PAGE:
Four years after it first issued guidelines seeking to put a 30 per cent cap on the volume of transactions processed on Unified Payments Interface (UPI) by third-party apps, the National Payments Corporation of India (NPCI) seems to be going nowhere with its grand plans to mitigate monopoly by a few players and ensure a larger level playing field while protecting the UPI ecosystem.
On Friday, NPCI, which runs the UPI digital pipeline, announced an extension of the deadline for compliance with the UPI market share rules till December 31, 2024. The decision has come as a major relief to market leaders PhonePe and Google (GPay) which together hold 80 per cent of the market share.
According to a PGA Labs report, PhonePe’s market share in terms of volume increased to 47 per cent in August 2022, up from 46 per cent in July 2022. GPay was next at 33 per cent market share. With Paytm holding another 15 per cent, there is little presence of others in the market.
In its directive, NCPI noted, “… it is imperative that other existing and new players (Banks and Non-Banks) shall scale-up their consumer outreach for the growth of UPI and achieve overall market equilibrium”.
Amazon Pay and BHIM had 0.9 per cent and 0.4 per cent market share respectively, while payment platforms like ICICI Bank, Airtel Payments Bank, Axis Bank, WhatsApp Pay and Cred collectively claimed 3.9 per cent of the total volume of UPI transactions in August 2022.
Thus, for NPCI to attain the elusive equilibrium, these smaller players must up their game within these two years.
Can Customers Be Denied Services?
The November 2020 cap was to be effective from January 1, 2021. PhonePe and GPay were given two years to comply with the norms in a phased manner. However, the road to preventing the concentration of power by placing a cap is paved with several hurdles and one that NPCI had probably yet to think through. Growing market share is what companies do, so asking them to control it was akin to asking them to turn away a willing and paying customer.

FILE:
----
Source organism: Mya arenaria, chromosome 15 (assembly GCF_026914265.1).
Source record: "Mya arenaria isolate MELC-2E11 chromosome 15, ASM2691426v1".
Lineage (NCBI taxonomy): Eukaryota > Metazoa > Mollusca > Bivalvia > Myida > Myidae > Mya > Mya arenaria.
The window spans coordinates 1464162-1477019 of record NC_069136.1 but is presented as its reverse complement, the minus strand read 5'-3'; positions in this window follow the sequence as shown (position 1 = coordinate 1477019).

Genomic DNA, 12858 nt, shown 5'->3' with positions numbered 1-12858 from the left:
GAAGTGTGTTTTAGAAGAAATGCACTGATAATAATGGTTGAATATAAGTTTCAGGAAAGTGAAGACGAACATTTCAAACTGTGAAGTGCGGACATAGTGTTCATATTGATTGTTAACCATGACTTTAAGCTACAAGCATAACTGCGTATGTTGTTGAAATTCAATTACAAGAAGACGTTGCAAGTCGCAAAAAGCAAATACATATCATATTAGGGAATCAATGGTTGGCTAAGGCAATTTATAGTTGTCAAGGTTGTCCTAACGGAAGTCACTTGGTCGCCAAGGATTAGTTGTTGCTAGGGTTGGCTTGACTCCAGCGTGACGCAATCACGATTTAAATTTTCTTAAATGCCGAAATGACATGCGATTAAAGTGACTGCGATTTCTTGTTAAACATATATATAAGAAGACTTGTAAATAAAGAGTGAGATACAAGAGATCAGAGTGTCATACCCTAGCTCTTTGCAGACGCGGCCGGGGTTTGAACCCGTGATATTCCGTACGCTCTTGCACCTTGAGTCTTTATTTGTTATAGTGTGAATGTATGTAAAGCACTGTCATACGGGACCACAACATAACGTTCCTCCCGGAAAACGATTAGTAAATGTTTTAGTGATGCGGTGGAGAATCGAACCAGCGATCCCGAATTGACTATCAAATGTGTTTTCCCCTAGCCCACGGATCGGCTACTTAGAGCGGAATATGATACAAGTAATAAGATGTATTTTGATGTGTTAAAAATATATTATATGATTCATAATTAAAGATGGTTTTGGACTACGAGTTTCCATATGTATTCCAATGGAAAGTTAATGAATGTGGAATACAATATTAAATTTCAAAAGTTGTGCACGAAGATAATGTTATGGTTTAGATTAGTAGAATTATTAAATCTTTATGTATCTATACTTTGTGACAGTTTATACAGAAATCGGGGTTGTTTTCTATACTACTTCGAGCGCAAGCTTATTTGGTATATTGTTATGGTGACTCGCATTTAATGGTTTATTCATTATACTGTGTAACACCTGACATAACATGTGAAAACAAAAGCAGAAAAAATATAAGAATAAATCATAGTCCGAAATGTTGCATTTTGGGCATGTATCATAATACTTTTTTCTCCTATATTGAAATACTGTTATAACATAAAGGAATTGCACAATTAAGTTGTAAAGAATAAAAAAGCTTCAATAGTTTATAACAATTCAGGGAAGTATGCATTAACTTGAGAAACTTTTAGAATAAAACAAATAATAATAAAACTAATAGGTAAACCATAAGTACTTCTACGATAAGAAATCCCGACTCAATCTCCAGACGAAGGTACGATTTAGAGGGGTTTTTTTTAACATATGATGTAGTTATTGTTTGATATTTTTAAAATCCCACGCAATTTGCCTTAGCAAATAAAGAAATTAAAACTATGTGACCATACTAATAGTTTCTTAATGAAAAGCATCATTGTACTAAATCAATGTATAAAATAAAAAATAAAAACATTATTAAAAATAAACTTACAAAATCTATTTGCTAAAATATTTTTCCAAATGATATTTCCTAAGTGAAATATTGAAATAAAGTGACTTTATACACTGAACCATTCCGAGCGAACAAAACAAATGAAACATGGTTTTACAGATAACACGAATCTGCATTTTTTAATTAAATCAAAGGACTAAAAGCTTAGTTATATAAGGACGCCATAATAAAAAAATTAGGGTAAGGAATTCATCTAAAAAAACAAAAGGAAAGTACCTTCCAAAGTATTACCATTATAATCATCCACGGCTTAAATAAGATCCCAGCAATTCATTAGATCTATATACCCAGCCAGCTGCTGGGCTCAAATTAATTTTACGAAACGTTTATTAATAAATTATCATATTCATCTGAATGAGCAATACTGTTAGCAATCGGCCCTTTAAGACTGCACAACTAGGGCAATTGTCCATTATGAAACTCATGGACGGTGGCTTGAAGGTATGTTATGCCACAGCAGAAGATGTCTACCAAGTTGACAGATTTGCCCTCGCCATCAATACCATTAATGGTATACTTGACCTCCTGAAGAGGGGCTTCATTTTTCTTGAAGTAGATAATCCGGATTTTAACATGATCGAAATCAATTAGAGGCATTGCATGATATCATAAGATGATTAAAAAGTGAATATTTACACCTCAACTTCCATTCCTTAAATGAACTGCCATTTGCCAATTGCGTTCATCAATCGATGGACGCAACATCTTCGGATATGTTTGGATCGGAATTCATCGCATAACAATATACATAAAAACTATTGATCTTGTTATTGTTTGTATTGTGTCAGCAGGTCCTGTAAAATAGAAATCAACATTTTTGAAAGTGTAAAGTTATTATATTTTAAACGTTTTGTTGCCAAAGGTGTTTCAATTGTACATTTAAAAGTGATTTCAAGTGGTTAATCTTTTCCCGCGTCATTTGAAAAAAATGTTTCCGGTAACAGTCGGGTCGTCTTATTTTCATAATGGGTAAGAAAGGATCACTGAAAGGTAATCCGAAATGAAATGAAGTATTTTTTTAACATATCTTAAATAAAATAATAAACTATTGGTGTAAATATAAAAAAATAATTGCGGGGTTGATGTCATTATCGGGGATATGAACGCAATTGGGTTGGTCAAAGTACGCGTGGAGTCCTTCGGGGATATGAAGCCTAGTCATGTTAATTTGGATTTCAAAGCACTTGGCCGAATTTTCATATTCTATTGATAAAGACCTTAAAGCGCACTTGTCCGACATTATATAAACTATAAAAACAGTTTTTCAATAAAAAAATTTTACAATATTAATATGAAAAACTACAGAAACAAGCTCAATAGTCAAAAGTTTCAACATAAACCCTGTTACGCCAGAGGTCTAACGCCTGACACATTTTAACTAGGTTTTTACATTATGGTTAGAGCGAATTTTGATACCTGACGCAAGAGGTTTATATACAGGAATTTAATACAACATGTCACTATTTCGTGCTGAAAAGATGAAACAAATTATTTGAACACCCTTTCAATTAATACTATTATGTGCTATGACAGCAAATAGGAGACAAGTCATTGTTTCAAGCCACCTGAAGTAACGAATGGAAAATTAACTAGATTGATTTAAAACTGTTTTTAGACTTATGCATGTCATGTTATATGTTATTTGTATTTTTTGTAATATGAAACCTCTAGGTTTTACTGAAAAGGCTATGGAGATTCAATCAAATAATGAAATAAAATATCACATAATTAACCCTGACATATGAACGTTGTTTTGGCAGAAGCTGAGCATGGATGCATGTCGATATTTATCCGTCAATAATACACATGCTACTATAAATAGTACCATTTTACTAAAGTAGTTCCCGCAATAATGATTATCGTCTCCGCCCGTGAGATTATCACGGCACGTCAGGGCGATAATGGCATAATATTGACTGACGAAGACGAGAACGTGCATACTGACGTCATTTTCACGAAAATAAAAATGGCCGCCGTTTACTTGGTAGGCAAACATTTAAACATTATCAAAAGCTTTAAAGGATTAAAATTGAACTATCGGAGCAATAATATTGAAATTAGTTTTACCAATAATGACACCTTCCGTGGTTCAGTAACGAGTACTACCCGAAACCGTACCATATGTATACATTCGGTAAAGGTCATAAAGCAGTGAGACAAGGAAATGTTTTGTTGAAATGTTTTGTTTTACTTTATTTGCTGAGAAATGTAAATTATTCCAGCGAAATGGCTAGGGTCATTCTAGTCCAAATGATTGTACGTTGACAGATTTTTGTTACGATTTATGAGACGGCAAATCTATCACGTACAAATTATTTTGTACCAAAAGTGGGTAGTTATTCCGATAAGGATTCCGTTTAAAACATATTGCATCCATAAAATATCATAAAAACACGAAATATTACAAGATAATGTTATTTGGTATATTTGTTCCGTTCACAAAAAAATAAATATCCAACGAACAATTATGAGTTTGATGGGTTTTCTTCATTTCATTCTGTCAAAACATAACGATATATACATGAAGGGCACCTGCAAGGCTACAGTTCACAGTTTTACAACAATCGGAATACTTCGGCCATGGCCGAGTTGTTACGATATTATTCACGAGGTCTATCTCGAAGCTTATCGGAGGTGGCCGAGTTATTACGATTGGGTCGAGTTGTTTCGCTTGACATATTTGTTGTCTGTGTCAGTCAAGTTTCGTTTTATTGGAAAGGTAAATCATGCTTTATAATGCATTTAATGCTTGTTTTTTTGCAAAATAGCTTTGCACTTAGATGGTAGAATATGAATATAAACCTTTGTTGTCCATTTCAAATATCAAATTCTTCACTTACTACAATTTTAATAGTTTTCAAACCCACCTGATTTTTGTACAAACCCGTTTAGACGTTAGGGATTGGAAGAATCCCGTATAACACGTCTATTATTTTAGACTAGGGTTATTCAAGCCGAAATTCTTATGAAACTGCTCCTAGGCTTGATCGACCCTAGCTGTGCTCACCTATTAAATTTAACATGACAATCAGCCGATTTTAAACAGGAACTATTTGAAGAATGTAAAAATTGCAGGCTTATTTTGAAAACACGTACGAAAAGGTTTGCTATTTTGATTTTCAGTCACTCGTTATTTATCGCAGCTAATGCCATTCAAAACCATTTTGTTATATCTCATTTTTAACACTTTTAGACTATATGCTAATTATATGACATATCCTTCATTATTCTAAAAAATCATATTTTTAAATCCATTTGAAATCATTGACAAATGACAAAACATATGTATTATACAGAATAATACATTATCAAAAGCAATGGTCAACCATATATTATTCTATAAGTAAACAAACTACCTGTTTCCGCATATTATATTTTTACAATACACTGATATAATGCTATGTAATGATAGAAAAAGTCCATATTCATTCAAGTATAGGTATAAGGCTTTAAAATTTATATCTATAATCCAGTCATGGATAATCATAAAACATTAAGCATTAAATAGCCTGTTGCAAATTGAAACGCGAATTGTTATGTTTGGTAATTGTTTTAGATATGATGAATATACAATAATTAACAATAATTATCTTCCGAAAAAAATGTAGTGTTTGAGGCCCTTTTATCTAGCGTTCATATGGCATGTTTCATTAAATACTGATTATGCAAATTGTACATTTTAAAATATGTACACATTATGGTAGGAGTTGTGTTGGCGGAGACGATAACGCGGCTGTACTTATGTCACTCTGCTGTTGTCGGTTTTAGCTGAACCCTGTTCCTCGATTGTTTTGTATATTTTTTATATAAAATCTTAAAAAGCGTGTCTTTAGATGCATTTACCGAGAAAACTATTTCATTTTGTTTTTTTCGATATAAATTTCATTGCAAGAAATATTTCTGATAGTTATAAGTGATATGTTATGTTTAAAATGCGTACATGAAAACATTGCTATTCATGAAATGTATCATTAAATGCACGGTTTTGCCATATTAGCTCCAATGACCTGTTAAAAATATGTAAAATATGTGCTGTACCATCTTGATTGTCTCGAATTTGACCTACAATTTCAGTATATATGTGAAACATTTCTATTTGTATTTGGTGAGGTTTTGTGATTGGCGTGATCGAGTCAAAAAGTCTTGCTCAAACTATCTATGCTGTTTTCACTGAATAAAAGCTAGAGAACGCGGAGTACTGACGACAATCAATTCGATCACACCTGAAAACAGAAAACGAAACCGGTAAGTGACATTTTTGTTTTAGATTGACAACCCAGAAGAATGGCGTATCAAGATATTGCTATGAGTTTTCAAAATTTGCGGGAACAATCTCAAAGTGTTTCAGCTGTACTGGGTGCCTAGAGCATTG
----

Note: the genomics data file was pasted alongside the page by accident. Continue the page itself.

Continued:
Third-party payment providers argued that adhering to the market cap would slow down their growth, which runs contrary to the very essence of business. Moreover, it could impact their ability to attract new customers, especially when their existing market share indicated that customers preferred using their app.
“We are obviously relieved to see the UPI market share cap get extended by two years. Even when the market share cap was announced in November 2020, we had repeatedly protested the idea because there is no way for market participants to reduce their own market share without actively denying service to the end customer,” said Sameer Nigam, founder and chief executive officer of PhonePe in a statement.
He added, “At PhonePe’s scale, to reduce our UPI market share to 30 per cent, we would be forced to deny UPI payment services to crores of Indians, and that would be totally detrimental to the incredible Indian digital payments growth story over recent years.”
What About Financial Inclusion Goals
According to the data released by NPCI, 7.3 billion transactions worth Rs 12.11 lakh crore took place on the UPI platform in October 2022, which is up from a milestone of Rs 11 lakh crore in September 2022 with 678 crore transactions in volume terms. In August 2022, 657.9 crore transactions worth Rs 10.72 lakh crore had taken place. Payment through UPI had crossed Rs 10 lakh crore in May this year.
The majority of these were peer-to-peer (P2P) transactions, which involve money transfers between two individuals, rather than businesses. According to a Worldline research, 59 per cent of all UPI transactions by volume were done between people, with the remaining transactions flowing to businesses.
With PhonePe, GPay and Paytm emerging as the top platforms for P2P UPI transfers, a cap will only act as a stumbling block in the financial inclusion goals that the present government has set by hindering current and new adopters of UPI from using these platforms on their digitisation journey.
Flaw in the Rule
Prime Minister Narendra Modi has been quite vocal about how fintech will give India a quantum leap into the digital future. Maintaining that this sector would pave the way for a financial revolution in the country, he had recently stated, “If Jan Dhan accounts had laid the foundation of financial inclusion in the country, then fintech would form the basis of the financial revolution.”
With so much riding on the coattails of digital banking, the NPCI’s decision to put a volume cap on players who are helping India achieve its aspirations of financial inclusion runs contrarian to the central government’s game plans.
NPCI might have had the best intention when it came up with the plan to put a cap on third-party digital payments players to ensure there is enough elbow room for all entities to thrive in this landscape. However, its strategy for forcing the big guns to reduce their individual UPI market share to pave the way for players with meagre market share smacks of superfluous intrusion in a free economy where customers will make the final call.
A better alternative would be to incentivise existing players, especially those on the periphery, as well as new ones to ensure rapid digitisation of digital payments. That is a more pragmatic way to achieve market equilibrium, which is NPCI’s end game